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The evolving impact of Sky v Skykick on national and EU trade marks

The evolving impact of Sky v Skykick on national and EU trade marks

"Trade mark owners and practitioners alike would need to be wary of applying for goods and services for which there is no genuine intention to use."
Thomas Kirby

Advocate General Evgeni Tanchev of the Court of Justice of the European Union (CJEU) has released his opinion on a landmark case which could have significant impact on the system of trade mark protection in the EU, including the UK.

The ongoing Sky v Skykick case raises several issues for consideration, which trade mark owners and practitioners will need to be wary of, including broad trade mark specifications, lack of genuine intention to use and registering trade marks in bad faith.

Sky, the well-known telecommunications company, brought proceedings for trade mark infringement and passing off against Skykick, a business providing cloud migration information technology services.

Amongst its claims, Sky relied upon a number of UK and EU trade marks for SKY in both word and logo forms which cover an extremely broad list of goods and services. In addition to terms which are in themselves broad, such as “computer software”, Sky’s trade marks also covered goods and services which, Skykick argued, Sky had no genuine intention to use the SKY mark in respect of, including “bleaching preparations” and “whips”.

One of the recommendations made by the Advocate General was that applying for an EU trade mark without any genuine intention to use it for certain goods and services applied for may, in certain circumstances, constitute bad faith, leading the mark to be invalidated at least in part.

If the Advocate General’s findings are adopted, specialist lawyers have warned that infringing parties could raise arguments regarding lack of genuine intention to use as a matter of course, and consequently costs could increase for trade mark owners looking to protect their intellectual property rights.

However, the Advocate General’s opinion would, if followed by the Court, lessen the negative impact of a finding of bad faith. The current position as stated in a previous General Court decision is that a finding that a mark is partly registered in bad faith (e.g. in respect of only some of the goods and services) is sufficient to taint the whole application, and that it should therefore be invalidated in full. In the Advocate General’s opinion, this position is incorrect and a finding of bad faith in part should result in the mark being invalidated in respect of only the goods and services to which that bad faith extends.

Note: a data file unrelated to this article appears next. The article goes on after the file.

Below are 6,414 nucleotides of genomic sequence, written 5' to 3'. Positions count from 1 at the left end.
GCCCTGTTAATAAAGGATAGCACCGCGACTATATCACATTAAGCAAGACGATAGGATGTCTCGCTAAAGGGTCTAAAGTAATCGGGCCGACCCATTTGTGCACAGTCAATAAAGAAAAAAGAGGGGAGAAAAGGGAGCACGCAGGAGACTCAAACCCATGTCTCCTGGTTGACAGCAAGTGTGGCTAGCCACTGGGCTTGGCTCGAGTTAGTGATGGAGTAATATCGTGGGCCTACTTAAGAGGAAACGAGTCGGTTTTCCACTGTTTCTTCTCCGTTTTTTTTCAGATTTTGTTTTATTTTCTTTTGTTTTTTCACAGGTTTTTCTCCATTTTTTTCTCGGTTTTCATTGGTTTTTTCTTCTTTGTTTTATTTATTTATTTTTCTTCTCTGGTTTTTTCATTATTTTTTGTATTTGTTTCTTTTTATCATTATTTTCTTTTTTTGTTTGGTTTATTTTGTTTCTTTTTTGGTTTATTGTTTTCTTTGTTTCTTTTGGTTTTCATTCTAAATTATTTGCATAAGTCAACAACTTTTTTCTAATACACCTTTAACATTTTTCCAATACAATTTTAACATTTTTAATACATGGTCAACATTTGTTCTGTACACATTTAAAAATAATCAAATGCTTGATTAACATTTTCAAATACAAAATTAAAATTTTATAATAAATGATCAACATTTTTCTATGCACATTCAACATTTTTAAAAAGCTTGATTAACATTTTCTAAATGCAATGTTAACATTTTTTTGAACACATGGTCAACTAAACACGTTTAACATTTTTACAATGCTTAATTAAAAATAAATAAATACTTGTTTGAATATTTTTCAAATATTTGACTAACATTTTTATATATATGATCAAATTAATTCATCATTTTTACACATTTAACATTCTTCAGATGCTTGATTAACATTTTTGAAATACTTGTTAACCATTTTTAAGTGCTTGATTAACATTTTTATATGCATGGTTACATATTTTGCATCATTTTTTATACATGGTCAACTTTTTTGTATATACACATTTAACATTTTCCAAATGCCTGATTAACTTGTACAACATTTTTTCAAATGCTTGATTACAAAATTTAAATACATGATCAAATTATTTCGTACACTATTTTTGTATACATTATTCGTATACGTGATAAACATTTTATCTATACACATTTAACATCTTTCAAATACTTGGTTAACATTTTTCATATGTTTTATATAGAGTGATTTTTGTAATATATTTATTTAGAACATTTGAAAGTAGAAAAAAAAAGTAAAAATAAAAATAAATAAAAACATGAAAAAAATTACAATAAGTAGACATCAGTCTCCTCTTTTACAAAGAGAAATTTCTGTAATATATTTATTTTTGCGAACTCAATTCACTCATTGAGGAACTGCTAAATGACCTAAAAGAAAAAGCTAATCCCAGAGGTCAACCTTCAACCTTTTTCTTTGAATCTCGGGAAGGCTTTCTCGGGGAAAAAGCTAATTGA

In respect of trade marks which include broad terms, such as “computer software”, the Advocate General concluded that a lack of clarity and precision in the specification of goods and services is not itself a ground for invalidation of a trade mark. However, certain terms, such as “computer software”, cover such a wide range of goods that it impacts upon the functioning of the trade mark. The Advocate General therefore concluded that trade marks applications which include these terms could be refused under the ground that it is contrary to public policy.

Thomas Kirby, a solicitor in the Intellectual Property team at national law firm Clarke Willmott LLP, said: “We will obviously need to wait to see if the CJEU follows the Advocate General’s opinion.

“If this is the case, new businesses will no doubt welcome the finding that broad monopolies over terms such as “computer software” could become a thing of the past.

“Trade mark owners and practitioners alike would need to be wary of applying for goods and services for which there is no genuine intention to use, but the Advocate General’s recommendation that this results in only partial invalidity takes much of the sting out of this as trade mark owners would lose only those goods or services for which they had a weaker rationale for seeking protection for in the first place.”

The case is yet to be decided but the Advocate General’s opinion plays an important and persuasive role in the decision.

Clarke Willmott is a national law firm with seven regional offices in Birmingham, Bristol, Cardiff, London, Manchester, Southampton and Taunton.

For more information visit www.clarkewillmott.com